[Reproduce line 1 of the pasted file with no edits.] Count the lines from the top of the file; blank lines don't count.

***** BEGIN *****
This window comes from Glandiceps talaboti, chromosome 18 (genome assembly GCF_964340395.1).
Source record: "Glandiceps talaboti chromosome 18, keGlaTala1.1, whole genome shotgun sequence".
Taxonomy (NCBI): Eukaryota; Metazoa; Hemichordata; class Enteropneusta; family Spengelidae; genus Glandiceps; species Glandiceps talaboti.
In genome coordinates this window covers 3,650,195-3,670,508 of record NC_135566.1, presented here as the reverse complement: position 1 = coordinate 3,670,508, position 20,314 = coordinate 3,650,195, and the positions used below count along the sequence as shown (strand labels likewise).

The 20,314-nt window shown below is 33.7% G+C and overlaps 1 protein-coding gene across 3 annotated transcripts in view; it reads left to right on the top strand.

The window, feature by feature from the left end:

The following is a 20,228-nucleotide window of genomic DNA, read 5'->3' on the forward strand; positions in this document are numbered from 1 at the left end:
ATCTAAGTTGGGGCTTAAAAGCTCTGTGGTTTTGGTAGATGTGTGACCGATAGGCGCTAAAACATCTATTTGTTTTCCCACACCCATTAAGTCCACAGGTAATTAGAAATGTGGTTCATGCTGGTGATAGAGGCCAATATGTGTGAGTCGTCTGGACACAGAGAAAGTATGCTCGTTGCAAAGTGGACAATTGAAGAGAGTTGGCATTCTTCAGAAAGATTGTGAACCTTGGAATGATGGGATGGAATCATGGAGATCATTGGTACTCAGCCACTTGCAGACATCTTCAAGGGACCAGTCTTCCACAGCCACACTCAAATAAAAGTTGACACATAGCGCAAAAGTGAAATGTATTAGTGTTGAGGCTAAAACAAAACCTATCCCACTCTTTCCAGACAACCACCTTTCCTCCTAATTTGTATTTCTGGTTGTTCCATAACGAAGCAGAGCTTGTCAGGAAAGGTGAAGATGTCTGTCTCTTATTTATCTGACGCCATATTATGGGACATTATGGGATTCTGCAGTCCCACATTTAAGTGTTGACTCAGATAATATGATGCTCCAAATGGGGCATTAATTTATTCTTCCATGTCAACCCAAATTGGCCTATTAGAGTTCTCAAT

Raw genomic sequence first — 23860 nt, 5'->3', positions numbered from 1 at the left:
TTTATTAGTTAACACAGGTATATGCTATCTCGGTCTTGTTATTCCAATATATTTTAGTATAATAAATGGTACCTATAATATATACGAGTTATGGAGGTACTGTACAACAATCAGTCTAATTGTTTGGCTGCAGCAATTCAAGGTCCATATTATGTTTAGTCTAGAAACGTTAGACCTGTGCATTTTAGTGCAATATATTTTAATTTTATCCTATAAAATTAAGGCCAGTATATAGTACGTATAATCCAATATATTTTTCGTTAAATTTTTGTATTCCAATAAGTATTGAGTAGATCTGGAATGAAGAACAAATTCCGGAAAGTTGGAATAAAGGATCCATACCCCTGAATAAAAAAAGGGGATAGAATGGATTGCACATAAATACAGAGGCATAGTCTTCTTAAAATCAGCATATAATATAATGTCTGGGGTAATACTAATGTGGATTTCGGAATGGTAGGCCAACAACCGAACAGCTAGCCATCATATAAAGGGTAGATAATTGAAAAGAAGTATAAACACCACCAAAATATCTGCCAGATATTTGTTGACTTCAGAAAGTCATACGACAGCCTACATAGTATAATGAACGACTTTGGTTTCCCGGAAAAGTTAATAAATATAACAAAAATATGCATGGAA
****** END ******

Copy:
This window comes from Glandiceps talaboti, chromosome 18 (genome assembly GCF_964340395.1).